MRO Magazine

Feature

Choosing a Condition Monitoring/Vibration Analysis System


In this article, the monitoring of temperature and vibration (velocity and acceleration) will be discussed. Although there are other parameters that give a rotating asset’s condition, these are generally the most well known within the field of rotating assets.

Of note, for vibration, there are two parameters looked at: acceleration and velocity. The velocity reading typically focuses on vibrations in the range of one to four times the shaft speed and can provide information about mechanical issues such as out of balance or misalignment. Acceleration readings focus on higher frequency vibrations (higher multiples of shaft speed) and can give information about bearing damage or gear tooth damage.

Most Simple Question: If you are monitoring a bearing, what do you want the system to do?
A – Tell you the overall condition (vibration and/or temperature) is in alarm and you need to change it or at least further investigate the problem.

OR

B – Same as A, but also give you the ability to diagnose what is going wrong (for instance, is it the bearing, is the rotating assembly out of balance, etc.)

OR

C – Shut the machine down due to an excessive vibration or temperature.

If your choice is A, you must determine how you want to collect and display the information.

Manually/Route Based – There are many basic devices that can collect temperature and vibration. With these, the technician walks around with the instrument, takes the measurement, and manually documents it. That individual measurement can be compared to historical measurements and/or ISO standardized values and, from this, action steps can be taken.

On Line – Permanent sensors can be mounted on assets and data sent to a data collection device. Often, this is the facility DCS/PLC that the operators monitor, and within the DCS/PLC, the alarm levels would be programmed. In most cases, the standard “input” into a DCS is four to 20mA signal. Between the sensor and the DCS/PLC, there needs to be a “transmitter” to convert the sensor signal to the four to 20mA signal, which is a standard input for PLC/DCS systems.

Some “transmitters” have available lights that may glow red, yellow, or green so people walking past the asset can get an idea as to the current condition without needing to go to the operator’s booth or control room.

If your choice is B, you are essentially looking for “vibration analysis.”

Vibration analysis looks deeper into the specific vibration readings (acceleration and velocity) and tries to associate what the specific frequencies were generated by. Using vibration analysis can tell you which bearing is failing and what component (inner ring or outer ring) is failing of that bearing.

As noted, data can be collected either route based or online. Route-based vibration analysis is the one most people are familiar with. A technician walks a specified route with a data collector that provides a step-by-step (preprogrammed) route, in which either a magnetized sensor is placed in a specific position or the data collector is connected via cable to a mounted sensor. The data in the data collector will give the technician a current reading of the asset condition and show any alarms. When that data is later downloaded to the user’s PC, the reading can be compared to the previous readings, and trends in the vibration levels can be compared. In case of an alarm, the vibration analyst can make a decision to recommend one of the following: repair immediately, repair at the next planned shutdown, or continue monitoring and only take action if the condition worsens. Often a low alarm may result only in a recommendation to add grease and observe.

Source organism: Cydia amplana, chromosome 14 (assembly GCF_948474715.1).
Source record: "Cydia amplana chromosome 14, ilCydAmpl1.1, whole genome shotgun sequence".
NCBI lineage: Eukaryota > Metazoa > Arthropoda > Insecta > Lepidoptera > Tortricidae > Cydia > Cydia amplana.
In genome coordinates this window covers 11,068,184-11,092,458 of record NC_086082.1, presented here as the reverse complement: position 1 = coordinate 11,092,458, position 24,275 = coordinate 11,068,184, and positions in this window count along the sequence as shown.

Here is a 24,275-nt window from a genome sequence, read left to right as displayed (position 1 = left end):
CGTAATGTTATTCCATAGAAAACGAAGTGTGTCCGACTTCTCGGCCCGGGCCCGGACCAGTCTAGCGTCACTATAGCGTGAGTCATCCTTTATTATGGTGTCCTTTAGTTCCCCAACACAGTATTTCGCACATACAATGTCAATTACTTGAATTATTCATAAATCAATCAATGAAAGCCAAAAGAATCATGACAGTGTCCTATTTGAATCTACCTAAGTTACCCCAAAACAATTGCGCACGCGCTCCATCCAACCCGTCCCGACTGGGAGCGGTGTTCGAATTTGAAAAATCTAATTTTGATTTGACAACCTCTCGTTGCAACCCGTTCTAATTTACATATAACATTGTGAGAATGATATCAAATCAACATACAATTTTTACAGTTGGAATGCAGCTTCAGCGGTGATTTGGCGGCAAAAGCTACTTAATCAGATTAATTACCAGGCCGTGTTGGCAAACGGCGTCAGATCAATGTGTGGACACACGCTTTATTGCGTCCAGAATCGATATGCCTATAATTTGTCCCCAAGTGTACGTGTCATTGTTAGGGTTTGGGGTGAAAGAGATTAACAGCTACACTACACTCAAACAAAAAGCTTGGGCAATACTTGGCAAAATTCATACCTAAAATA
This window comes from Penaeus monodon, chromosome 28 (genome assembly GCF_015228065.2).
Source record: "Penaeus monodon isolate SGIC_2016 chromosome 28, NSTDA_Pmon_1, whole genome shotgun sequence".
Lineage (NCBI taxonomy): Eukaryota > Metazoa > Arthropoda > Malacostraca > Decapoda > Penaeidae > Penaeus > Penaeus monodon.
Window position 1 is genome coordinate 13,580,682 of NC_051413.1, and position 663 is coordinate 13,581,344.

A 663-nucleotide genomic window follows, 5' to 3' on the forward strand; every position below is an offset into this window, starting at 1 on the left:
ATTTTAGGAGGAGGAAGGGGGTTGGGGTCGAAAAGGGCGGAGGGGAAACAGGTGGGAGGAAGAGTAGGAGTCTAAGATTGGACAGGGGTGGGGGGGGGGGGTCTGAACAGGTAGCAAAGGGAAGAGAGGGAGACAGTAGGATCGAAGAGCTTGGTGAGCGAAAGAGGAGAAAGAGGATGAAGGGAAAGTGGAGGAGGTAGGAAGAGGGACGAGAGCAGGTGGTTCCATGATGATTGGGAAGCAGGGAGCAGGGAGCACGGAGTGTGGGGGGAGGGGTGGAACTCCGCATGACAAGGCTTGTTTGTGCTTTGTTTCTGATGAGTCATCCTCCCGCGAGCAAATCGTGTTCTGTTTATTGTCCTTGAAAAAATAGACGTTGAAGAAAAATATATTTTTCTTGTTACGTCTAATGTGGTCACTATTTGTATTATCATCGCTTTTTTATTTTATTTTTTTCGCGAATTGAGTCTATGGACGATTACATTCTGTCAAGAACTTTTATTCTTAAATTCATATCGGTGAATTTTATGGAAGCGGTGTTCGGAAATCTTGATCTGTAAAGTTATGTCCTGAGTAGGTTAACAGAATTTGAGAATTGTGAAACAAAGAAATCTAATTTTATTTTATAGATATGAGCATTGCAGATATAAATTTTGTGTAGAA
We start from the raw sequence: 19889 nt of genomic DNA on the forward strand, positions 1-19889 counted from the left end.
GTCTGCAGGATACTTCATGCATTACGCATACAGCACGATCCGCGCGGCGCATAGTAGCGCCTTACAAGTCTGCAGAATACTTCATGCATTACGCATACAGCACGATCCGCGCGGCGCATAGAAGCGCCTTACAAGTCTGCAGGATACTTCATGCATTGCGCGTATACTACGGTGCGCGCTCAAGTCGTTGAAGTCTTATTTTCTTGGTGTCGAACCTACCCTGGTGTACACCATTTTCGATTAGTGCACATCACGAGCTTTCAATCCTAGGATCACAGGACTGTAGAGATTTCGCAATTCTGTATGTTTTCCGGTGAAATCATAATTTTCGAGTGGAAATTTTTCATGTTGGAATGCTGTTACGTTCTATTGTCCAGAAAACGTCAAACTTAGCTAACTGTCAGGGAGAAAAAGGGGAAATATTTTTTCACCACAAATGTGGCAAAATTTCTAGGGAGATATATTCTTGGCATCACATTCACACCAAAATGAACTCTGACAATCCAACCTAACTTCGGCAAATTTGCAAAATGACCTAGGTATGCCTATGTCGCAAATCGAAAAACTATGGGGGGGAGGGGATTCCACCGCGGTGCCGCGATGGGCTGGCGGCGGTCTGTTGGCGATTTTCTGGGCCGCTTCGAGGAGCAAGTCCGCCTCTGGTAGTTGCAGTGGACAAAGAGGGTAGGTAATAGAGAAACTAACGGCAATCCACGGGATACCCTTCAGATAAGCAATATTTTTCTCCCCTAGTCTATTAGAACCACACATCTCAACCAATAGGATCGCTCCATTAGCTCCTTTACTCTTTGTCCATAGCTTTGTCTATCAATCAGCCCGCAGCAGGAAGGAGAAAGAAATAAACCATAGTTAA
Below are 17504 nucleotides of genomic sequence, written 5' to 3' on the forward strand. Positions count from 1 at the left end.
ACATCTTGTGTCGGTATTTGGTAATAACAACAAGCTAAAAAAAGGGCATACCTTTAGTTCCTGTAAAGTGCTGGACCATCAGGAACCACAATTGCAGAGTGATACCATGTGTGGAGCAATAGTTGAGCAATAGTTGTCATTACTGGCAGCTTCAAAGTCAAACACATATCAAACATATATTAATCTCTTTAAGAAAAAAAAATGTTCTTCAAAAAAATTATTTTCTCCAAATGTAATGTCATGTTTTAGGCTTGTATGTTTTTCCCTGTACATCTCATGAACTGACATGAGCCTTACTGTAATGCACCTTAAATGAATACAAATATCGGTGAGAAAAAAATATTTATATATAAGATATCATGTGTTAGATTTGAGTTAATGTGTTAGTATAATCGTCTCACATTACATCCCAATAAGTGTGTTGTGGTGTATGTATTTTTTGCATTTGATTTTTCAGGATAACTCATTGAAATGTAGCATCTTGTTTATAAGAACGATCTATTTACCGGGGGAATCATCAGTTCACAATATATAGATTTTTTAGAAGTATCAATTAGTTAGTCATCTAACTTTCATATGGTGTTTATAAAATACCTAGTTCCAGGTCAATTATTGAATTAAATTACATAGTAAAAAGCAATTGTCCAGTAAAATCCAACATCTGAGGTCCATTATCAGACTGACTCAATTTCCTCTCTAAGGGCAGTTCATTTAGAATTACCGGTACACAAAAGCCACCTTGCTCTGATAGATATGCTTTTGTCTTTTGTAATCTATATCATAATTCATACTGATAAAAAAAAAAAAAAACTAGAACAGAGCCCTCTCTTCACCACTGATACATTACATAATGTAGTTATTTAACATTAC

In some cases, with route based, the data collector is connected to the transmitter between the sensor and the DCS. The main difference being that the data collected by the data collector is detailed and can look at the vibration spectra to diagnose any issues, whereas the data going to the DCS is generally a single reading of the overall magnitude of the vibration reading.

The operator looking at their screen will only see that the acceleration reading has increased from one value to the next, say 20 per cent, but the vibration analyst should be able to say that the increase in the acceleration level is due to a spall that is developing on the inner race of the motor drive end bearing.

If your choice is C, then you are looking for machine protection.

Machine protection is typically used for high-speed applications like turbines, such that if anything goes wrong, the resultant damage can be catastrophic.

So which to choose?

There are several factors to consider when deciding on which approach to use for facility and for a specific asset. One must consider the criticality of the asset and the cost of an unplanned failure, and how that would affect overall production. There’s also the frequency that maintenance can be done (i.e., weekly, monthly, annually), the available manpower to take the data, and who will be taking the data (operators? maintenance personnel? lubrication technicians?).

In terms of a strategy for a specific asset, by knowing which component is failing, it gives the opportunity to plan for the changing of that component. However, if the component is a “throwaway” (i.e., a small HP motor), then knowing that the inner race of the motor bearing has a spall may not be of great value, as the whole motor will have to be replaced.

Therefore, have in mind:

• What are my most critical assets?
• How will the data be collected (what resources will be needed)?
• Am I looking for just an alarm, do I want a diagnosis, or do I want the machine to shut down to protect it from further damage?

The diagram below outlines the suggestions.